Home Insteading With Cooperative Extension (Week 63)
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How to Hold A Chef’s Knife
Submitted by: Mary Morris: CED and FCS Agent
Written by: Alice Henneman, MS, RDN, Extension Educator at UNL
For the NON-KNIFE hand:
- The fingers are curled under to protect the fingertips.
- The thumb and little finger behind the other fingers.
- The side of the blade (but not the edge) rests against the middle knuckles of your NON-KNIFE hand. This helps you keep the knife from coming down on your fingers. It also helps you measure the size of the cuts, moving your hand backward on the food after each cut in preparation for the next cut.
- Cuts are made downward with a rocking motion from the tip to the end of the blade. The knife is not sawed back and forth through foods.
For the KNIFE hand:
- View how the thumb and first finger grip the blade just beyond the handle. This helps make the knife an extension of your arm and gives you better control and precision in cutting.
- When finely chopping or mincing some foods, such as small bunches of herbs or garlic, the handle may be held in one hand while the other hand rests on top of the blade.
- The tip of the blade is kept in contact with the cutting board. The blade is rocked up and down until the food is chopped to the desired size.
- To prevent vegetables and fruits from slipping on your cutting board, cut them in half before slicing or chopping further. This helps anchor them firmly on your cutting board and helps protect against cutting yourself.
What Size of Chef’s Knife Do You Need?
What size should you get? “For chopping herbs, small fruits, and vegetables, etc., I would recommend an 8-inch French knife for most people,” advises Chef Judy Doherty, Food & Health Communications, Inc. “It is easy to handle and maneuver.”
For cutting large foods like a watermelon or cantaloupe, Doherty prefers a 10-inch serrated chef’s knife. “It is much safer—the reason being that you can hold it safely at the handle and the tip. Using a knife that is too small is dangerous if you are trying to cut something large because the knife can slip and go through your hand,” warns Doherty. Some points to consider when purchasing a chef’s knife include:
- Does it feel comfortable when you hold it in your hand?
- Can you easily manage it when you go through the motions of slicing and chopping?
- Does the blade feel solid, not lightweight, and flimsy?
Caring for a Chef’s Knife – To help prolong the life of your chef’s knife:
- Many knife companies recommend you avoid washing your knife in the dishwasher. You may damage the blade. Also, wooden handles may not hold up well when washed in a dishwasher. Always dry the knife before storage.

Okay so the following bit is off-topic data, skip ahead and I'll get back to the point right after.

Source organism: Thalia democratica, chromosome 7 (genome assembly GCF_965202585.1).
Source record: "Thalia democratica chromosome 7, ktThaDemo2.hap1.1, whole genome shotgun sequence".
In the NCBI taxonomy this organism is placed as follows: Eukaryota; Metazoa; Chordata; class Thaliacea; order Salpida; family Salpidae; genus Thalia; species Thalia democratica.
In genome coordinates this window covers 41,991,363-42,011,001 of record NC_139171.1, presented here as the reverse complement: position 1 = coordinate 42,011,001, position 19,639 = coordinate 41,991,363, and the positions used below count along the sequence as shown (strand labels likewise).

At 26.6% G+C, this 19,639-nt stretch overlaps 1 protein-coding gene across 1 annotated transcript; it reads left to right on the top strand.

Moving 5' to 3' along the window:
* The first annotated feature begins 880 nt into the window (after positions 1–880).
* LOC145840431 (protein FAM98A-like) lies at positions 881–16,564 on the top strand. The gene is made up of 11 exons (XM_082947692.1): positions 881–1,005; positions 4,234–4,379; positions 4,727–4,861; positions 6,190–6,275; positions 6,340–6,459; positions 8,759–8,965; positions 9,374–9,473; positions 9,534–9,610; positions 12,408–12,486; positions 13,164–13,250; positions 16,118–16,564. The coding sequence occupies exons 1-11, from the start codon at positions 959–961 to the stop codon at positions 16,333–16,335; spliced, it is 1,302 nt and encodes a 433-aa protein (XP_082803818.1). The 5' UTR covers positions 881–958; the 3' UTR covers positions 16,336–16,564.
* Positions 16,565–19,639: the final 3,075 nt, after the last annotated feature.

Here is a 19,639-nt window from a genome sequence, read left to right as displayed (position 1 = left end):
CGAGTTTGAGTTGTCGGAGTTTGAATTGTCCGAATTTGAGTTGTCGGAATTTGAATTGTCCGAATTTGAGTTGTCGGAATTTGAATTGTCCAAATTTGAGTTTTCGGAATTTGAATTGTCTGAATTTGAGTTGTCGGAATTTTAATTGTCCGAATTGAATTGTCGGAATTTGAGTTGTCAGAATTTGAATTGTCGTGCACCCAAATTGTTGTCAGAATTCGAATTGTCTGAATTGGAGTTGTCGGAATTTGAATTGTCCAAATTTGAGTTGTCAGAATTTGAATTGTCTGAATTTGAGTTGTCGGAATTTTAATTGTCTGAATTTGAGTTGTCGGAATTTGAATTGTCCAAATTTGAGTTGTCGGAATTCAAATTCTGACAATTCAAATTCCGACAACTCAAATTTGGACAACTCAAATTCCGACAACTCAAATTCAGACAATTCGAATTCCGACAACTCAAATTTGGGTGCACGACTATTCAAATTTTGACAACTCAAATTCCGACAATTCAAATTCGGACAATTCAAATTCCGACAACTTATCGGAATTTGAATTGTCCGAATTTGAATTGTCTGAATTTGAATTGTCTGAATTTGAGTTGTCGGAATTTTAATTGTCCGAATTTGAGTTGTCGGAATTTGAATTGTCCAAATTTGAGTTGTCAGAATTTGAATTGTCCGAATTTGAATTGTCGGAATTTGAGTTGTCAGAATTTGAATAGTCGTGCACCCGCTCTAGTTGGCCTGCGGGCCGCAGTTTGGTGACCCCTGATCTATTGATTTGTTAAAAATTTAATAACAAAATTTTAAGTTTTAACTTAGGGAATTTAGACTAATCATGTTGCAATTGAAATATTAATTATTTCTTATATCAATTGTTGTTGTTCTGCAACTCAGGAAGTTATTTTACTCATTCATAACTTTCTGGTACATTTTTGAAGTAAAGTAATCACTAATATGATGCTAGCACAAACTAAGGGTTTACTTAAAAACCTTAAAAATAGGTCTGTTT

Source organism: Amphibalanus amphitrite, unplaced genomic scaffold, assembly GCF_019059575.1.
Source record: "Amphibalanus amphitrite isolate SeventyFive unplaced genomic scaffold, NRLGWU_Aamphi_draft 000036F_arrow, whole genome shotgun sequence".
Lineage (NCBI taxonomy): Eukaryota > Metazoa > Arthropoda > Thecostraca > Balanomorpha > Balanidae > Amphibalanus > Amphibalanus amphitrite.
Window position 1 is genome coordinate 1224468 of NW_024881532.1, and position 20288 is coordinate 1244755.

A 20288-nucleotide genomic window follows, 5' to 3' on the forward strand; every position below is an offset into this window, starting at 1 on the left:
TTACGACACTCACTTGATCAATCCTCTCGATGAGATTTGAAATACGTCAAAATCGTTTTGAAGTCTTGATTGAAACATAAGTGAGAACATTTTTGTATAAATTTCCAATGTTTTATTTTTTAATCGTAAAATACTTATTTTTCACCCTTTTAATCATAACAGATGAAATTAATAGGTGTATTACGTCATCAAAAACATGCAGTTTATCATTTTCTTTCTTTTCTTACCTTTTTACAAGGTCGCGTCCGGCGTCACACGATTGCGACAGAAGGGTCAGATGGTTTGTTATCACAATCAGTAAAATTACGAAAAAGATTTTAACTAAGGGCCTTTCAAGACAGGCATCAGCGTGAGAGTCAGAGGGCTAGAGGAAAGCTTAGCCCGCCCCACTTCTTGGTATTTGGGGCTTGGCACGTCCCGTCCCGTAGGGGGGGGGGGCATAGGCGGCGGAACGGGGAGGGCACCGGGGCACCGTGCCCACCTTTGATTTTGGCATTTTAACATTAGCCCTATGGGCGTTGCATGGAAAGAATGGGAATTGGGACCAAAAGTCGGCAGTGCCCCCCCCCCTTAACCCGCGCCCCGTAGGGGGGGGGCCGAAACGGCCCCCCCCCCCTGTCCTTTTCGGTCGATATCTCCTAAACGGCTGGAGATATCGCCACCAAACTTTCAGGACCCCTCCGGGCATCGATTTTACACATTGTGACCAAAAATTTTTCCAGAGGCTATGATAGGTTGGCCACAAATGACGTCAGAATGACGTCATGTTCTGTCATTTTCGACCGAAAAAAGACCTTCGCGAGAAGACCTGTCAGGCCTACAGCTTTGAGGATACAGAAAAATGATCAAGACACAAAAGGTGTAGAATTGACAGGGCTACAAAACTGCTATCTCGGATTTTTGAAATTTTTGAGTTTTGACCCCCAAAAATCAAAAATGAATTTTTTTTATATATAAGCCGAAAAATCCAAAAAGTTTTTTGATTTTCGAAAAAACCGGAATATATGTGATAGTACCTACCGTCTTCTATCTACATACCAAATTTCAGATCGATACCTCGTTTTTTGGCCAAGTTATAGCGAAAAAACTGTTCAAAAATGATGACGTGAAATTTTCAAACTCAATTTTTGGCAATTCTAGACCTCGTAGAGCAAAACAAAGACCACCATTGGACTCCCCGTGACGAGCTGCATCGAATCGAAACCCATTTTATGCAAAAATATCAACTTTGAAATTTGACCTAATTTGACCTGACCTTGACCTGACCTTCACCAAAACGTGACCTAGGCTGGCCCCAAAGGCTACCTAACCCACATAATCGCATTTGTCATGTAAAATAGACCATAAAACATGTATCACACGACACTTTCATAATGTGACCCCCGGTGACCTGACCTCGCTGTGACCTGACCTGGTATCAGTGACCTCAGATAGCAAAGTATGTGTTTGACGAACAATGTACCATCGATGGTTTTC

- Follow the manufacturer’s directions for sharpening your knife. A sharp knife not only cuts better but is safer than a dull knife. There’s a tendency to use too much force with a dull knife, lose control and cut yourself.
- Avoid cutting on hard surfaces that dull the edge of your knife, such as glass cutting boards. Softer cutting boards, such as polyethylene plastic cutting boards, are much easier on knives.
- Store your knives in some type of knife block or other storage system that keeps the blades separate. Do not throw them together in a drawer where they can bump against each other and possibly damage or dull the blades.
More Tips on Using a Chef’s Knife
“Always make sure the cutting board is secured to the counter with a wet cloth or paper towel—it is dangerous to have a cutting board that moves around while you are trying to cut,” cautions Doherty.
If you’ve never used this type of knife before, Doherty recommends “It is helpful to practice using a French knife on a cucumber that has been cut in half lengthwise—it is stable and easy to cut.”
“Stained Glass” Butterflies
Submitted by: Camaryn Byrum, 4-H Agent
Butterflies are so delicate; you only want to look at them – not touch or catch them. Their wings are covered with tiny overlapping scales that give them their lovely colors. Here’s a way to make a butterfly image to brighten your bedroom window.
What You Need:
- Sheet of paper
- Marker or crayon
- Wax paper
- Tissue paper, many colors, cut in 1” (2.5 cm) squares
- Liquid starch (spray, not aerosol)
- Pipe cleaners
What You Do:
- Draw a butterfly outline on the paper. Place a sheet of wax paper on top so the outline shows through.
- Spray plenty of starch on the wax paper. Cover the butterfly shape with overlapping squares of tissue paper, in any design you like as long as you fill in the whole butterfly. Spray the wax paper again with starch and add another layer of tissue squares.
- Add a third layer if you wish, finishing with another spray of starch. Throw away the paper outline; let the butterfly dry overnight. When dry, peel off the wax paper very carefully.
- To make the body, place a pipe cleaner along the line separating the left and right wings, bending the ends around the top and bottom. Tape in place.
- Thread a second pipe cleaner through the top of the body, give it a twist, and bend the ends into a “V” for antennae. Hang in a sunny window.
How To Search Gardening Information Online
Katy Shook, Area Horticulture Agent
Let’s be honest, online searches are the go-to for most of our gardening-related questions. As a provider of research-based information, I want to make sure you’re finding the right information when you’re online. NC State Extension and Cooperative Extension at N.C. A&T State University work to extend knowledge to the public. Our online information is easy to access if you follow this simple trick: Simply type the letters “ncsu” or “ncat” into the end of your search string. This will narrow down the results to include fact sheets and publications from our land grant universities.